The process of writing lyrics, perhaps more than any other discipline in music, is very personal to the writer. Everyone has a different approach, and what will work well for one lyricist will not necessarily work for another. Some people can write a whole song in five minutes, for some people it can take months.
However you write, though, and whatever your style, we've put together some pointers that we hope will prove useful. Some of them are rules of thumb; others are ideas to help you get out of any creative rut. The main thing to remember is that as with any other art form, there is no right or wrong way to do it. Experiment with the tips, tricks, dos and don'ts below, but remember that in this case, the rules can sometimes be broken. If you like the tips below, there's a lyric-writing blog post with a few more thoughts on the subject.
1. Practice. Like any other creative process such as playing guitar or programming synth sounds, lyric-writing is a skill that can be learnt and improved upon.
2. Don't be disheartened if your lyrics aren't perfect on the first draft. Many professional writers will rewrite a song's lyrics dozens of times before they make it onto record.
3. Persevere. More often than not, songs aren't born, they're created and sculpted. Don't expect a song to arrive fully formed; they sometimes take time and you'll need to work at it.
4. If you can't quite figure out how to say what you want within a particular line, jot down the gist of it and move on to another part of the song - you can come back to it later. That way, you won't spend hours wrestling with one small line that might turn out to be insignificant in the wider context of the song.
5. Try to have a clear idea of what the song is about. You should be able to sum up the essence of the song in one sentence.
6. Analyse other songs. Try to pick out the differences in lyrics between your favourite songs and your own, and apply any lyrical techniques you learn to your own work.
7. Make sure the song has a clear structure and progression. This is particularly important in narrative songs (songs that tell a story). A quick test is to read the finished song through from start to finish, asking yourself "does this make sense?"
8. Use context. Adding a back-story to explain the situation (for example) can add interest, and can change the entire meaning of any lyrics following it.
9. Use perspective. For example, a classic songwriting trick is to describe an event in the first verse, and add perspective by describing how it affected you or made you feel in the second verse. Another viewpoint can put an interesting spin on an otherwise straightforward point.
10. Choruses require a different approach to verses, especially if you're writing pop. They often need to be more 'plain' and easy to remember. A common trick is to write the 'setup' during the verse, and the emotional 'payoff' in the chorus.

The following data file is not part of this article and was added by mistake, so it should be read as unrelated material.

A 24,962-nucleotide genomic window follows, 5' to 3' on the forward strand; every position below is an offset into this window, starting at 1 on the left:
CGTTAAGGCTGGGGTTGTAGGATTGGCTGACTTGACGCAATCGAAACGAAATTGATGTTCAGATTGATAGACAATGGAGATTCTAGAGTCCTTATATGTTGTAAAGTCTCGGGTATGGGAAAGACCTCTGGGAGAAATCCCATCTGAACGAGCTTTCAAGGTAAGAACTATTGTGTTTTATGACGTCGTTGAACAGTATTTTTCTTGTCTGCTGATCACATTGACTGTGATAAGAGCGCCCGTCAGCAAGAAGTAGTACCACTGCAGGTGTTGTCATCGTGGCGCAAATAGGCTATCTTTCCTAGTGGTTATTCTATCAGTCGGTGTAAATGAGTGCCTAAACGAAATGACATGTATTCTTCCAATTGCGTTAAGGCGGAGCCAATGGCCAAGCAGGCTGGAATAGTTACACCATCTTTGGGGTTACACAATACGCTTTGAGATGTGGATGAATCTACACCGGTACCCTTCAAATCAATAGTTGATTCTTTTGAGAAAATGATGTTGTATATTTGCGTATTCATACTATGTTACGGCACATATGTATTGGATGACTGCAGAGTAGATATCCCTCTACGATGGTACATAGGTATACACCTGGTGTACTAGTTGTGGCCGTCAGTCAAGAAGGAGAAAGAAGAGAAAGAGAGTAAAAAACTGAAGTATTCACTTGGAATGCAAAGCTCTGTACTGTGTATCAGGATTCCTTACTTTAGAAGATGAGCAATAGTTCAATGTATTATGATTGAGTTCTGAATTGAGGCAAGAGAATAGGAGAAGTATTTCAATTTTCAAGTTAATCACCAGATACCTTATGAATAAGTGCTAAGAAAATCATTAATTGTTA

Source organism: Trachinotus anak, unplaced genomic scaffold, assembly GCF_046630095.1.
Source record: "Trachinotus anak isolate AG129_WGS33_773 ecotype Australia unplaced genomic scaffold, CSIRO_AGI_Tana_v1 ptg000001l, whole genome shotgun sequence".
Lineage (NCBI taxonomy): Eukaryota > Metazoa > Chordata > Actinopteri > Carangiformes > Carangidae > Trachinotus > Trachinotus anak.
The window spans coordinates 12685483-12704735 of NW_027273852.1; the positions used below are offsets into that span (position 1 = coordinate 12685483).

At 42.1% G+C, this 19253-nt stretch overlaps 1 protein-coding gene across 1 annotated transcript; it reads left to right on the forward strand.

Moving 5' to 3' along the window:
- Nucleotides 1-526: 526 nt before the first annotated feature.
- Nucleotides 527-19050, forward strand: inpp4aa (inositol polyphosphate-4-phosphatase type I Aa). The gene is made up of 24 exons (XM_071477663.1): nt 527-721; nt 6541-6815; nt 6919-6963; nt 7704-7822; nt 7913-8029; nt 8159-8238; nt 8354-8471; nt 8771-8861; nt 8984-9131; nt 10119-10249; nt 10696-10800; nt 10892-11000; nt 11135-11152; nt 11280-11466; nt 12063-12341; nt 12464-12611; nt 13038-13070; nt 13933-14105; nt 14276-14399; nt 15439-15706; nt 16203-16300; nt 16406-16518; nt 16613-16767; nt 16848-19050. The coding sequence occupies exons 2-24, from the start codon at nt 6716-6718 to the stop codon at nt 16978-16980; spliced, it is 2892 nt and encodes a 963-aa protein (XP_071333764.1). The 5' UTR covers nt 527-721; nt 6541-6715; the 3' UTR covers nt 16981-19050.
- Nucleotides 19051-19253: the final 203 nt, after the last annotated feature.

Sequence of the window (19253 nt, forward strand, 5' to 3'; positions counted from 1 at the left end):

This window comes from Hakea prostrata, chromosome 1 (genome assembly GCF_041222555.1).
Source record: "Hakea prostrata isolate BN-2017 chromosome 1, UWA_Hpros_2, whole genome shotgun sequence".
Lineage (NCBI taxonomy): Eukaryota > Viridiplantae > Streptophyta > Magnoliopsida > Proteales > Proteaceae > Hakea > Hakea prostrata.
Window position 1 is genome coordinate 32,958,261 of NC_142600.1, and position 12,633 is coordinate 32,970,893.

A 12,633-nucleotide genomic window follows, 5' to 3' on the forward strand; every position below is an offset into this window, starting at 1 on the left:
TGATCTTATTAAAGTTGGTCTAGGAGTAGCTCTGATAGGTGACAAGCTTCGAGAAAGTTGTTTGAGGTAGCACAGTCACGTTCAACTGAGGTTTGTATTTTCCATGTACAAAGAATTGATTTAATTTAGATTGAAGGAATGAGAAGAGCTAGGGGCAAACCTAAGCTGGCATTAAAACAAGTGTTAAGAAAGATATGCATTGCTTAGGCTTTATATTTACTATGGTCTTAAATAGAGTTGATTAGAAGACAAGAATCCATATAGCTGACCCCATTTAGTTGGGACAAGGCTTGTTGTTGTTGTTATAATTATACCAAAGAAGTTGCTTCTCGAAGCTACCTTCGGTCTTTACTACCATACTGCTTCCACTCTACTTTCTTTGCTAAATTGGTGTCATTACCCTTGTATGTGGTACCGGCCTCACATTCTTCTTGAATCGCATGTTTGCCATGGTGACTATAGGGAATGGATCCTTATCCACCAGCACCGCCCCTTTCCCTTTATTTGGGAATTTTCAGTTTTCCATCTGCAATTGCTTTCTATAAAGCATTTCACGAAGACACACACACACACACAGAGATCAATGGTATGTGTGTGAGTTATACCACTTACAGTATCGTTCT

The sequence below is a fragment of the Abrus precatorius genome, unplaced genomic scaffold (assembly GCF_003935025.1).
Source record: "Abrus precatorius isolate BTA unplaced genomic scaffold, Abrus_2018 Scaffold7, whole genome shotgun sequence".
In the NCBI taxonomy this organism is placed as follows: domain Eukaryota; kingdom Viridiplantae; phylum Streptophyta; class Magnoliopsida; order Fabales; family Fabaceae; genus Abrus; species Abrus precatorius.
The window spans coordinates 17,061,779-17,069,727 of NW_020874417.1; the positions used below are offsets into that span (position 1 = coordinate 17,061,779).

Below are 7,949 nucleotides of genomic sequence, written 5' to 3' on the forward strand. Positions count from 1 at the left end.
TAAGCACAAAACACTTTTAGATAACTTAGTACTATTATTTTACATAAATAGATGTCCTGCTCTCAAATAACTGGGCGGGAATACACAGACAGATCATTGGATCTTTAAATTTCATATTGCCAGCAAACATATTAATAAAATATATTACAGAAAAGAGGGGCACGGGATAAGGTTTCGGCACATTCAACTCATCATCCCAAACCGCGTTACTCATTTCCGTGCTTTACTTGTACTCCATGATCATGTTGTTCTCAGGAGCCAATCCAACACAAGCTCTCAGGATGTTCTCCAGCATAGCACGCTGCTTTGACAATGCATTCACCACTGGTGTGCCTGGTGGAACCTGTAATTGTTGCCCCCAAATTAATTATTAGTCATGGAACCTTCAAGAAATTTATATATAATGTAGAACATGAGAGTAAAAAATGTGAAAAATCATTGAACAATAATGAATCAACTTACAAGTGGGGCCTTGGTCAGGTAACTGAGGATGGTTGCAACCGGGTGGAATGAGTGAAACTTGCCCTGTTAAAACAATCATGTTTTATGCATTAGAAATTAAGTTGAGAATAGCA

11. Experiment with rhythm within a line. A line can have its own rhythmic bounce or flair and still fit in within the overall rhyming scheme.
12. Use light and shade. Contrasting the happy and positive with the sad and downbeat within a song can be very powerful. Context is everything: a joyous chorus after a more solemn verse can make the chorus even more uplifting.
13. Don't use an excess of adjectives, or describing words. While they are clearly essential to a songwriter, adding too many can make a lyric less concise.
14. Don't feel that using imagery will make your lyrics too arty or flowery. Used well, it can evoke emotions or moods that can't be created by using blunt description alone.
15. Be careful when using the emotional abstract, for example, saying things like "I want to feel free". Complex emotions are often difficult to describe; it's sometimes more effective to use imagery (see tip 14) or context (see tip 8) to convey an emotion rather than simply stating it.
16. Experiment with tense. It can be interesting to write about the past, present and future, sometimes all within the same song.
17. Be clear. Remember that the listeners might miss a word, or a line, or three. Don't rely on just one small line to put the whole song in context.
18. Experiment with attitude. Songs can be humble, arrogant, hopeful, sombre, aggressive and more. Creative droughts can often be tackled by radically changing the outlook of your lyrics. This isn't to say that you shouldn't be yourself, but a bit of experimentation won't hurt.
19. Experiment with pronouns. Songs don't always have to be written using 'you' or 'I'. Lyrics with plural pronouns such as 'we' and 'they', for example, can give a very different feel to a song. Avoid using too many different pronouns in the same song though as this may be confusing.
20. Don't use too many words. Cramming a line full of words where they clearly won't fit may cause each word to lose its impact; it's normally wiser to re-write the line completely rather than trying to play literary Tetris.
21. Be aware of the 'sounds' of words. Words have an inherent sound to them which becomes even more pronounced when sung rather than spoken. Some words sound spikey, some stodgy, some open, some blunt, some roll off the tongue. Take the sound as well the meaning of the word into account when writing.
22. Be cautious when using 'clever' or overly elaborate language. These words often look fine on paper, but normally don't translate well into song. You also run the risk of alienating listeners that don't know what a word means.
23. Consider the rhyming scheme, if there is one. It's important to remember that how 'catchy' your song is in not just a product of the music and melody; it also comes from the lyrics, especially the rhythm and rhyming scheme.
24. If possible, avoid writing filler lines in order to make rhymes work. It's fine to use filler when mapping out the structure of the song, but you should use any subsequent re-writes to try and make each line count in is own right.